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Different H-bridges I prototyped.

The one on the left seems to work neatly. But the right ones' motor goes way slower. Though, I did find the right one on the internet (and internet is always true).


My thoughts:

  • The amount of power presented on the 'input' of a NPN-transistor scales the output accordingly. (And the NPN's have to share the power of Vin)
  • The buttons are floating when not pressed?
  • PNP-transistors turn on when their 'input' is low.

My Questions:

  • Is the first one somehow still 'faulty' in some way?
  • Should I only use MOSFET's instead of NPN-Transistors? Or why not?
  • Are my thoughts correct?

I'm not very experienced with analog circuitry... I'm way better off with digital stuff, but I want to know/learn how to make, in example, a motor controller. This is where I got the second circuit from: https://www.youtube.com/watch?v=CRPNqpKc9yk

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  • \$\begingroup\$ On the right design, the BJTs are wasting a lot of voltage. voltage is what the motors use sort of like a speed control. The voltage over the motor needs to be as much as possible if you want speed, so using as little as possible in the switching elements is important. Not only that, but the power dissipation is far less if you give all the energy to the motor rather than burning it as heat and lost voltage. \$\endgroup\$ – KyranF Mar 25 '15 at 21:35
  • \$\begingroup\$ I think the schematics are wrong anyway, the batteries are upside down or something.. hard to see them though. \$\endgroup\$ – KyranF Mar 25 '15 at 21:37
  • \$\begingroup\$ @KryanF Ah. Indeed, I might have flipped the battery around, tot try and see if that worked better. Probably forgot tot put them back \$\endgroup\$ – Paul Mar 25 '15 at 21:46
  • \$\begingroup\$ In theory (H bridges are inverting the supply through the motor anyway) it wont have a difference \$\endgroup\$ – KyranF Mar 25 '15 at 22:02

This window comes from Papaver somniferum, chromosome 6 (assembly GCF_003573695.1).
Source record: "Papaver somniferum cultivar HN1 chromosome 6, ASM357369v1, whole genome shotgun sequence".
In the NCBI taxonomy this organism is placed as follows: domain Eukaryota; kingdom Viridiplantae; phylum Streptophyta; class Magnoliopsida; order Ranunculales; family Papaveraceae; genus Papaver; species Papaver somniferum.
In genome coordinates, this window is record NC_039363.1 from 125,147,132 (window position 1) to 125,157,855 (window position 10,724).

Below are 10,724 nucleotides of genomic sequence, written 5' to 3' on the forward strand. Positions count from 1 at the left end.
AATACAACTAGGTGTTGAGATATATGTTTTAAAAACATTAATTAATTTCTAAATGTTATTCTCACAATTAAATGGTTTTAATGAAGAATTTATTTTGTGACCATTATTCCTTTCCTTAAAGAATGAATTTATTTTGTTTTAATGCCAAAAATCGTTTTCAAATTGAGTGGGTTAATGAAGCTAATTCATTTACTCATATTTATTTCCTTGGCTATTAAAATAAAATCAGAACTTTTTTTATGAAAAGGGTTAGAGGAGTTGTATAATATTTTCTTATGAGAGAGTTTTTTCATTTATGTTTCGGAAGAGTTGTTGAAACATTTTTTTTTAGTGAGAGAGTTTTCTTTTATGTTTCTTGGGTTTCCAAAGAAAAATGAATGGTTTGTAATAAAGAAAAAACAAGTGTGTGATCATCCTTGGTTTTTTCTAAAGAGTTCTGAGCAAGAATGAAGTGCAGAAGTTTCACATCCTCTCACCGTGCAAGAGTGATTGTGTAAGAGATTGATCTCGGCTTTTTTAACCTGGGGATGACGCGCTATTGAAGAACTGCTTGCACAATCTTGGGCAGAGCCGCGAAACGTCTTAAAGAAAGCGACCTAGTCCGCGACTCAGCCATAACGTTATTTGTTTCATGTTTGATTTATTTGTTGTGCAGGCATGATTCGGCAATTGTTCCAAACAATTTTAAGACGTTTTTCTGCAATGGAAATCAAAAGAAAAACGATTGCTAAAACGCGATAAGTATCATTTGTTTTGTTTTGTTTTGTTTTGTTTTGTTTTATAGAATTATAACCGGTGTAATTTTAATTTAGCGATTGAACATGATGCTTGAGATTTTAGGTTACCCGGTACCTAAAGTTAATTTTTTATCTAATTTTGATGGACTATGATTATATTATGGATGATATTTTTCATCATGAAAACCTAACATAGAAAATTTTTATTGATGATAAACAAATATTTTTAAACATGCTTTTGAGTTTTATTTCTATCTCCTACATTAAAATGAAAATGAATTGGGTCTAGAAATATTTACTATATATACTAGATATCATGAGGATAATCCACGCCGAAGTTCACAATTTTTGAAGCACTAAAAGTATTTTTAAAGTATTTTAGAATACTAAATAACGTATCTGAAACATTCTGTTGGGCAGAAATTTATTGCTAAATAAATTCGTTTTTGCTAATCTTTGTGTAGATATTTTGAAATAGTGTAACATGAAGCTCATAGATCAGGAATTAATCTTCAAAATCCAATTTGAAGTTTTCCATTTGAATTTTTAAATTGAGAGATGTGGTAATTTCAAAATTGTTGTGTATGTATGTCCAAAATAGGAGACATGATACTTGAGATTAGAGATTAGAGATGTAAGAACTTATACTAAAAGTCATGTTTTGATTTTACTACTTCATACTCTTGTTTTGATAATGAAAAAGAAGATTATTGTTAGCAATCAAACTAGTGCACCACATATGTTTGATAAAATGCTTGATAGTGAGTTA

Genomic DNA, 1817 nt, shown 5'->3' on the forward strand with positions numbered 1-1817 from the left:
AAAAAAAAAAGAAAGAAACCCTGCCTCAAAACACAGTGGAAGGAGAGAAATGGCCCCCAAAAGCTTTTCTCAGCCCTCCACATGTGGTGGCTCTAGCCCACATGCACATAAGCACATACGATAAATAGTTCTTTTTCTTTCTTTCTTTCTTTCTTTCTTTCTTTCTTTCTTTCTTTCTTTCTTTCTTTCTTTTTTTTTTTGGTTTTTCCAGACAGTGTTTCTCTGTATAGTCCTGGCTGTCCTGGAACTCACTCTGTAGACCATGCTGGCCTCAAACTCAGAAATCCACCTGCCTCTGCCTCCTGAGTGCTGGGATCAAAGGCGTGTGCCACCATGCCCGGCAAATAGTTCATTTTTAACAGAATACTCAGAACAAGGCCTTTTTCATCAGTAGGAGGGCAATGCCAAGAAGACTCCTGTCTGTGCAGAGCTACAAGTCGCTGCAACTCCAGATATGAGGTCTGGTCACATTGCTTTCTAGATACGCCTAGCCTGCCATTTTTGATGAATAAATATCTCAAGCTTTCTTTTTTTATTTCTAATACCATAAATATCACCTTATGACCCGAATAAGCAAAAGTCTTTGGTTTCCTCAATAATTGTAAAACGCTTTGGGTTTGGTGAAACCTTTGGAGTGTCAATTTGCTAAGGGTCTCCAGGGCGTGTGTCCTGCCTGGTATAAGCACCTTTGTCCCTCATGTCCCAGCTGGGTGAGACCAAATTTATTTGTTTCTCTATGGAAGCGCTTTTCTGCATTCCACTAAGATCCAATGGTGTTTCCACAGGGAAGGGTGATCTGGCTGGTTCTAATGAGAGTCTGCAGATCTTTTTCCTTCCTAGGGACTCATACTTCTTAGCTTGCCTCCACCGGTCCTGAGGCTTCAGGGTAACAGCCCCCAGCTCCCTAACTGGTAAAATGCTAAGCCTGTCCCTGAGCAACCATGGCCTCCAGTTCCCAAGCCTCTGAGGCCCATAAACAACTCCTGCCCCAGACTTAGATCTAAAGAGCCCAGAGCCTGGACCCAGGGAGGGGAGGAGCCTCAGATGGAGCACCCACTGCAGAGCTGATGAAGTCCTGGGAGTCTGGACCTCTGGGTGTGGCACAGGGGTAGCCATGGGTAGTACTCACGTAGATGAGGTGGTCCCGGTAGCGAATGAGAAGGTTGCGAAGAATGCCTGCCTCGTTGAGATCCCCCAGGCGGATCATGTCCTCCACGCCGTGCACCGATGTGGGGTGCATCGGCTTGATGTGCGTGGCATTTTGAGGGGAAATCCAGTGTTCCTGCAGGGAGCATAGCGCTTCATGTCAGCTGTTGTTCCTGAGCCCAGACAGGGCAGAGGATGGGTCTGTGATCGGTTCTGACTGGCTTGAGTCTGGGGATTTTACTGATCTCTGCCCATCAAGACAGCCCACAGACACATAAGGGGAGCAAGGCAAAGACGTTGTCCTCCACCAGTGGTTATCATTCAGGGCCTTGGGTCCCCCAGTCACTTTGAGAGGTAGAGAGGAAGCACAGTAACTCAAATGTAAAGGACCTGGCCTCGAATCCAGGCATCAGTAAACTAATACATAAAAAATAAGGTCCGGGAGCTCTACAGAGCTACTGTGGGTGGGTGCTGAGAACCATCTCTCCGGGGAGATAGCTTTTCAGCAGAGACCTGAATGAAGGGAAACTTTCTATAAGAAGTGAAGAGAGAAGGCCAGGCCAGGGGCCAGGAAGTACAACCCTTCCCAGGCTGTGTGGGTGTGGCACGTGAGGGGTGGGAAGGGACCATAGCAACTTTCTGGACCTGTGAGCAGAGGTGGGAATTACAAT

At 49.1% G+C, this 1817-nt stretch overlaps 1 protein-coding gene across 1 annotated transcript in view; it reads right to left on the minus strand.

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    \$\begingroup\$ Q4 is holding Q1's base voltage down preventing Q1 from turning on. Add a resistor between Q1b (which is connected to the switch) and Q4b. What value resistor? Enough to take (motor_current/10) or I'd choose (motor_current/20) from 12V - Vbe. (Ditto the other pair of transistors) \$\endgroup\$ – Brian Drummond Mar 25 '15 at 23:39
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The circuit you got from the video is incomplete - it doesn't show how to drive the transistors. Your assumption that they can be turned on by simply applying a voltage is wrong.

Bipolar transistors are designed to amplify current (a small current flowing from Base to Emitter controls a much larger current flowing from Collector to Emitter). The Base-Emitter junction behaves like a diode, with a forward voltage drop of around 0.6~0.8V over the operating current range of the transistor. This voltage drop is highly temperature dependent, so it cannot be used to accurately control Base current.

enter image description here

In your circuit the Emitter of Q2/Q4 is connected to ground, so its Base cannot go much above 0.8V (if you manage to raise it much higher then the Base will draw too much current and blow up!). You are using the same voltage to turn on Q3/Q1 which also drops 0.6~0.8V from Base to Emitter, so the resulting voltage across the motor will be practically zero.

These problems can can be eliminated by adding resistors in series with the Bases of Q2 and Q4, limiting Base current to a safe value and increasing the control voltage going to Q1/Q3.

A minor issue with both circuits is that the Base-Emitter voltage drop in Q1/Q3 increases power loss in those transistors and reduces the voltage available to the motor. In a low power device this loss may be acceptable, but it can easily be eliminated by using PNP transistors (switched on by the same Base current as Q4/Q2).

In this complementary configuration the switch can be replaced with another transistor which is turned on with a lower voltage (whereas using NPN transistors the full motor supply voltage is required). The circuit below shows how to do it with either a switch or a transistor.

schematic

simulate this circuit – Schematic created using CircuitLab

This basic bridge circuit is functional, but not completely safe. You must never switch on both directions at the same time, as it would cause current to bypass the motor and shoot directly through the transistors. Some kind of safety interlock (eg. toggle switch, logic function) should be used to prevent this.

DC electric motors often have high inductance, which induces voltage spikes when the motor is switched off. To protect the transistors you should put a reverse biased diode across each Collector/Emitter junction (MOSFETs don't need this because they already have an internal body diode).

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  • \$\begingroup\$ Wow, quite some theory behind controlling a "simple" motor. Great answer, I can really use that when I'm going tot make my own motor controller. I like how you thought of the safety checks, usually I would think of a software solution. But hardware should indeed be solid. \$\endgroup\$ – Paul Mar 26 '15 at 22:04

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